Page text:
By Terri House
Special to The SUN
Pagosa Springs has dynamic teachers with great ideas, who are short on resources.
Each year, the Rotary Teacher Mini Grant Committee awards grants in the amount of $300 or less for worthy projects. The following projects were funded for this year.
Elementary school counselor Tracy Schenk will use her grant to purchase resources/activity books to help increase student self-esteem, decrease bullying, encourage positive choice making, develop friendship, deal with divorce, change families and provide interventions for various growth groups. These books will potentially reach all 540 students at Pagosa Springs Elementary School.
Tiffany Candelaria, seventh-grade life science teacher, will use funds to purchase a kit to allow students to investigate genetics, particularly blood typing. This lab activity is designed to challenge students to solve a crime by performing ABO and Rh typing on samples of simulated neo/blood.
Teacher and chairman of the high school science department Tony Rackham will use his grant to add a unit to his “Explorations in Science” project that will provide his students with the opportunity to explore both the potential, and drawbacks, of geothermal/steam power. This will involve purchase of steam engine kits that allow the students to construct engines, use them to create a series of energy conversions, and evaluate their efficiency and potential for future use in the wider world.
Unique to the mini grant applications this year is high school senior Gabby Pajak, whose goal is to initiate a recycling program at the high school by purchasing containers in order to provide easy access to increase recycling rates. Pajak is the first student who has applied for a Rotary mini grant with the support of teacher and National Honor Society sponsor Sabra Miller. Pajak will initiate a recycling program to encourage students to think of the environmental consequences of their consumption habits. This recycling program will provide National Honor Society with a year-round service activity.
Special Talents (severe needs) teacher Mary Kurt-Mason will purchase an iPod Touch for use by students who struggle with independent reading. These students are capable of listening to, and learning from, literature that is read aloud to them with proper diction. With the iPod Touch, students will be able to listen to books at their own interest and comprehension levels. Passages or paragraphs could be repeated as necessary for understanding. Multiple books can be downloaded from free library sites onto the same device for use by different students.
Pagosa Springs High School librarian Deborah Morton will use her grant funds to purchase multiple copies of books for the book club. This is the sixth year the high school has had a book club. In that time, the books have been utilized by other professionals in the school district. Having books available that deal with a variety of topics is a powerful resource.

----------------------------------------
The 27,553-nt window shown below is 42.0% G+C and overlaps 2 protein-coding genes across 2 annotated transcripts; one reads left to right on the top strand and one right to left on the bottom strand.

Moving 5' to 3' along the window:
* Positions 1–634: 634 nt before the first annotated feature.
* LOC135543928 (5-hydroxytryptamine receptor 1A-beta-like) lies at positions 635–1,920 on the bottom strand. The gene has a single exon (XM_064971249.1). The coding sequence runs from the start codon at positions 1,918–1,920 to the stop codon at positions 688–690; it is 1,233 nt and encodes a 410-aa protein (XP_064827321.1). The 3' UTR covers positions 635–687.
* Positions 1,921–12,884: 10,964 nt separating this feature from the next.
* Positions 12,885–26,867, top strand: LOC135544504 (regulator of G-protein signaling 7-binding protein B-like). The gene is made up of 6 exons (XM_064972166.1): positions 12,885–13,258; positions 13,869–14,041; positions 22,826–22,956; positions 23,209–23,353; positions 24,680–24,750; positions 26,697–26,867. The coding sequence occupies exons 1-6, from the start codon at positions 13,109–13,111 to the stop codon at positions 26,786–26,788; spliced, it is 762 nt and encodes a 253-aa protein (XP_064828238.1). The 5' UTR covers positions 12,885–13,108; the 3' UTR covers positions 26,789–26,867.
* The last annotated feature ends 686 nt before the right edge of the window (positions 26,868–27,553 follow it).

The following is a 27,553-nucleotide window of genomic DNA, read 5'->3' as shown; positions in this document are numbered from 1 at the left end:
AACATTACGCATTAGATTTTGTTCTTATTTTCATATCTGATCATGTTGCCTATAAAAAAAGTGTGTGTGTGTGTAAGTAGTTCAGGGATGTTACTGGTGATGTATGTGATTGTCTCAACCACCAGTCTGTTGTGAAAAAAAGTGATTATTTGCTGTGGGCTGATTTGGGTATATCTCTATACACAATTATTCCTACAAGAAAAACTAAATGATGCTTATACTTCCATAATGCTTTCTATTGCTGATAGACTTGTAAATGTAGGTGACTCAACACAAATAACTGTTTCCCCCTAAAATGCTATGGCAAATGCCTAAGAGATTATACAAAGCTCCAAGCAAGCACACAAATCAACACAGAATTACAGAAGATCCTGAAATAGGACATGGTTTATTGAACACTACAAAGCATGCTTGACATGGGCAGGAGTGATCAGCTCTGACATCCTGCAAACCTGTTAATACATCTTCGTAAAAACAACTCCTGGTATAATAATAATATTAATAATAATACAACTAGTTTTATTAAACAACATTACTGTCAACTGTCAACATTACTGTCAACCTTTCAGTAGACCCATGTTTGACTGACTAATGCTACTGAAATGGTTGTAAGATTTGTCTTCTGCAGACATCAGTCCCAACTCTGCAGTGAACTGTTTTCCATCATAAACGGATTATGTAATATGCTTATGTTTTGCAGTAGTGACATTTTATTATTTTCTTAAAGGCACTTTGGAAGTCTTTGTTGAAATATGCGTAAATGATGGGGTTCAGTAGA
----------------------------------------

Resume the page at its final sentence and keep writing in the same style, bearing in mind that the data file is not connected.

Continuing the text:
High school science teacher Heather Hemphill will put her funds to work to develop a more hands-on anatomy and physiology curriculum. Currently, there are no hands-on labs due to a lack of supplies. Rotary’s grant will be used to purchase a coroner’s report kit and a digestive enzymes kit along with an anatomy and physiology slide set. These resources will enrich students’ learning and provide more real-world experience that can be applied to coursework.
Art teacher Clint Shaw will purchase pottery glazes in large buckets in order to provide an opportunity for students to experience more projects and techniques than they would by simply hand-painting the glazes. It will also greatly increase productivity during the annual Empty Bowls charity event.
High school science teacher J.D. Kurz plans to outfit the science lab with digital thermometers with his grant funds. Digital thermometers can be used in over 20 chemistry and physical science labs. These digital thermometers work with existing data loggers and science lab computers and provide immediate graphical results of sensitive temperature changes that occur during reactions and experiments. With the purchase of 10 thermometers, each lab group will have access to a thermometer to collect their own data.
English department chair Sally Capistrant proposes to “Get the Wiggles Out” with her grant to purchase exercise balls as alternative seating for students. Studies link movement with higher achievement and focus in the classroom. There is a certain population of students who cannot function without being able to wiggle, including kids diagnosed with ADHD. For those kids, having latitude for physical movement could be the difference between success and failure in the classroom.
Pagosa Springs Rotary Club is proud to assist with the purchase of these resources to make a difference in educating our local youth.